• Starting from your pelvis, gradually curl your lumbar spine (one level at a time) as far as you can go.
  • Reset to the starting position.
  • Repeat 5 times.

4. Learn to breathe

“Breathing?… What has that got to do with my Hyperlordosis?”

… A LOT!

Your breathing is crucial in maintaining the correct posture of your lower back.

The following breathing exercise is designed to help address Hyperlordosis by lowering the position of the ribs.

As the lower ribs drop down, there will be a reduction in the excessive arch in the lower back.

Here’s what to do:

hyperlordosis breathing


  • Lie on your back with your knees bent and feet on the floor.
  • Tilt your pelvis backwards to help flatten your lower back onto the floor.
  • Take a deep breath in through your nose and slowly exhale ALL of the air out through your mouth.
  • As you reach the point where you have completely emptied out your lungs, notice how your lower ribs and lower back sink towards the ground.
  • Maintain this lowered rib position through this breathing exercise by gently engaging your abdominal muscles
    • Draw your belly button in.
  • Take a deep breath in.
    • Imagine you are breathing deep into your stomach. Your upper chest should not be moving excessively as you breathe.
    • Aim to expand the entire circumference of your lower chest wall.
    • (Imagine you are inflating a balloon.)
  • Breathe out all the air out of you lungs.
    • Allow the lower ribs sink to the floor as you do this.
  • Continue this diaphragmatic breathing for 10 repetitions
  • Practice this as many times throughout the day!
    • It takes time to get good at breathing properly.

4. The Dead bug exercise

This exercise is king.

The aim of this exercise is to engage your abdominal wall to keep your spine in a more neutral position.

As everyone is at different strength levels, I have included 3 variations of the Dead Bug exercise for you to try.

Thing to keep in mind:

  • Keep the lower back COMPLETELY flat against the floor… ALL OF THE TIME.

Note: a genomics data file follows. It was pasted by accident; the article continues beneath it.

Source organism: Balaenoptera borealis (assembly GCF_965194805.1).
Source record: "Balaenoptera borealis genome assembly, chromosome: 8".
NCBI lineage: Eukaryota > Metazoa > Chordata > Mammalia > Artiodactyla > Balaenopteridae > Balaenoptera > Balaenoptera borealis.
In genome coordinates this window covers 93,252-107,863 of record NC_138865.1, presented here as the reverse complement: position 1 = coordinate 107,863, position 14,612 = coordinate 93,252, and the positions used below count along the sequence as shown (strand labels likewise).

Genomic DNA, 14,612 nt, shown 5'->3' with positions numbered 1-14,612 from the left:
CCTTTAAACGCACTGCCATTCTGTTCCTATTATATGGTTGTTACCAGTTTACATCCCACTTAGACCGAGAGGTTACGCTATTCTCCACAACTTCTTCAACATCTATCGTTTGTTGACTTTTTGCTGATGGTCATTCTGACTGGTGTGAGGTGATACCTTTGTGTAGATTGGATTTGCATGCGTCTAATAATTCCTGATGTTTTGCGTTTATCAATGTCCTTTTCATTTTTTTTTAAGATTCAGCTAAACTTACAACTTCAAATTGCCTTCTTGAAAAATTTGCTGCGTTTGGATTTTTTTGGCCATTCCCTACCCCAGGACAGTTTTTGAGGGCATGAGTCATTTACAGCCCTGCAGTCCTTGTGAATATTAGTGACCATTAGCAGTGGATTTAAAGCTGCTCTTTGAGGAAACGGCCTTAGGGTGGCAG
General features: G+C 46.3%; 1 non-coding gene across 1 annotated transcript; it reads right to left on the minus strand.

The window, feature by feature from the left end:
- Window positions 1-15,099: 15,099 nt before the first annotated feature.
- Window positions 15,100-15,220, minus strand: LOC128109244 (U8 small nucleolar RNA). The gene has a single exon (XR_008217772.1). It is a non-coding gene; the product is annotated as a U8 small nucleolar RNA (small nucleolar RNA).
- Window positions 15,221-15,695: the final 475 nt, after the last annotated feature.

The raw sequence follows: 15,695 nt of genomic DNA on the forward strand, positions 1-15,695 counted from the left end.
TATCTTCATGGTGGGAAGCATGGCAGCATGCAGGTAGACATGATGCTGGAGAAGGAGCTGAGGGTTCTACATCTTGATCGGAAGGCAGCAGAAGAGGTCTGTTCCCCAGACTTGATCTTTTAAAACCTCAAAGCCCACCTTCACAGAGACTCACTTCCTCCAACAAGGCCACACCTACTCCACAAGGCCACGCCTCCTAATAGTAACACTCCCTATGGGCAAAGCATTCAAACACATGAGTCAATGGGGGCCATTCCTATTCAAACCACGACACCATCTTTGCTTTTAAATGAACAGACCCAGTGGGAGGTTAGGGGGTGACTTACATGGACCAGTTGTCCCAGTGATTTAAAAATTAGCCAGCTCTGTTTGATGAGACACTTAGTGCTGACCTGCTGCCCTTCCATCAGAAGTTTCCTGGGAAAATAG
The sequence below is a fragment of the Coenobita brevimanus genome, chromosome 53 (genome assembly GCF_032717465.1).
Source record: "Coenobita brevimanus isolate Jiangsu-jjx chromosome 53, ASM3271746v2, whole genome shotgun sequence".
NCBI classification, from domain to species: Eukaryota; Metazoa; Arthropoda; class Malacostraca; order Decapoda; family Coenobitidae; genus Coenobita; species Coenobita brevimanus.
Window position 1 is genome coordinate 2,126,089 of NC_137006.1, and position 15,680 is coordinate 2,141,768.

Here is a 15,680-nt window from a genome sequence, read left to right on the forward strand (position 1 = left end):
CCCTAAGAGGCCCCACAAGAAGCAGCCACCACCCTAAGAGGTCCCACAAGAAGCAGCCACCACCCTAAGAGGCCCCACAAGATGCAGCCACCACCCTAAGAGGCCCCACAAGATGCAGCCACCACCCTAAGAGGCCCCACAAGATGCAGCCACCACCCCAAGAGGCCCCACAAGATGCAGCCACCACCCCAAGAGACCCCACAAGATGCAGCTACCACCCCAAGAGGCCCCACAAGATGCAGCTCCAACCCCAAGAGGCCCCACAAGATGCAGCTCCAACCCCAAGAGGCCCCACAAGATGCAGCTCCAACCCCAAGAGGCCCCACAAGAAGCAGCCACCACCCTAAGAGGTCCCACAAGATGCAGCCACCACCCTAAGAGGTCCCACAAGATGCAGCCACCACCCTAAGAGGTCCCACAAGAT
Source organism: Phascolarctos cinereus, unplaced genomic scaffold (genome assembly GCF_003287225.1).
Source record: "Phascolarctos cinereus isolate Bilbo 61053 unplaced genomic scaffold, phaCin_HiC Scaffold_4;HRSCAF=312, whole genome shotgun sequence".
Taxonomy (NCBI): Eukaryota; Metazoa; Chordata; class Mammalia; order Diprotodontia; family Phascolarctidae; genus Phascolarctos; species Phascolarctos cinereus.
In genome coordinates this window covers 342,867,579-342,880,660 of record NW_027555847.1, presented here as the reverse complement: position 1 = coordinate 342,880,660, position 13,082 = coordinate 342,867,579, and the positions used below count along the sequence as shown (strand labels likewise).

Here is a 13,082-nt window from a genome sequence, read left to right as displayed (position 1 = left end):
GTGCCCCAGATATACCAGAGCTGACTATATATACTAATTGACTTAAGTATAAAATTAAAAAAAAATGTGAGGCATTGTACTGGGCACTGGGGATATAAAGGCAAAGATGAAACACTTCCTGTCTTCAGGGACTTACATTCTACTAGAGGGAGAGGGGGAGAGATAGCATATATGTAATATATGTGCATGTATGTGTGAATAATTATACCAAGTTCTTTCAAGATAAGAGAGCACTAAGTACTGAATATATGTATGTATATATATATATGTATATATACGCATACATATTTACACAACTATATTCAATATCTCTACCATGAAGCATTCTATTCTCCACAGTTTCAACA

• It is imperative that you do not let your lower back arch and lift off the ground.
  • There should be NO tension in your lower back whilst performing these exercises.
  • Think about keeping your lower ribs down at all times. Your chest should NOT flare out.
  • Remember to engage the core and abdominal muscles throughout all movements.
    • (Think about drawing your belly button down into your spine.)

a) Leg drop (bent knee)


  • Lie on your back with your knee and hip bent at 90 degrees. (feet off floor)
  • Keep both knees bent throughout the movement.
  • Keeping your right knee bent towards your chest, slowly lower the left leg towards the ground.
  • Only lower as far as you can whilst maintaining your lower back completely flat on the ground.
  • Return back to starting position.
  • Alternate legs.
  • Repeat 10 times.

b) Leg drop (straight leg)


  • Lie on your back with your knee and hip bent at 90 degrees. (feet off floor)
  • Keeping your right knee bent towards your chest, slowly lower AND straighten the left leg towards the ground.
  • Only lower as far as you can whilst maintaining your lower back completely flat on the ground.
  • Return back to starting position.
  • Alternate legs.
  • Repeat 10 times.

c) Alternate arm/leg drop

core exercise


  • Lie on your back with your knee and hip bent at 90 degrees (feet off floor) and arms straight up into the air.
  • Slowly lower the left leg AND right arm towards the ground.
    • Only lower as far as you can whilst maintaining your lower back completely flat on the ground.
  • Return back to starting position.
  • Alternate opposite arm/legs.
  • Repeat 10 times.

Note: If you’re like most of the people that I have taught this to, you will probably hold your breath whilst performing these exercises. Make sure that you do NOT hold your breath!

I repeat – Do NOT hold your breath!

5. “Get a strong bum”

(… also known as activating your glute muscles.)

If the Dead bug exercise is king, then strengthening your glute muscles is queen.

If your glute muscles aren’t functioning properly, the lower back muscles will compensate resulting in an arched back.

Here are 3 glute activation exercises:

(Remember: Engage your abdominal muscles and breathe properly!)

a) Standing kick back


  • Whilst standing upright, extend your leg backwards until you feel your gluteals contract firmly.
  • Keep your lower ribs down by engaging your abdominal muscles.
  • Do NOT arch your back.
  • Do not rotate or bend forward.
  • Hold for 5 seconds.
  • Alternate legs for 20 repetitions each.

b) 4 pt kneel kick back

glute strengthening exercises


  • Whilst in the 4 point kneel position, extend your leg backwards until you feel your gluteals contract firmly.
  • Keep your back straight by engaging your abdominal muscles.
  • Do not rotate your body. Only your leg should be moving.
  • Do not arch your lower back.
  • Hold for 5 seconds.
  • Alternate legs for 20 repetitions each.

c) Bridge


  • Lie down on your back with your knees bent.
  • Flatten your lower back to the ground.
  • Keep your lower ribs down by engaging your abdominal muscles.
  • By pushing off with your heels, lift your buttocks off the floor.
  • Only lift as high as you can without arching your lower back.
  • Hold for 5 seconds.
  • Repeat 15 times.

For an extensive list of exercises for the glutes, please feel free to have a look at this post:  The best glute strengthening exercises.

6. Address flared Ribs

Flared Ribs is when the lower portion at the front of your rib cage protrudes forwards and out.

flared ribs

If you have flared ribs AND Hyperlordosis, addressing the position of your ribs will likely reduce the arch of the lower back.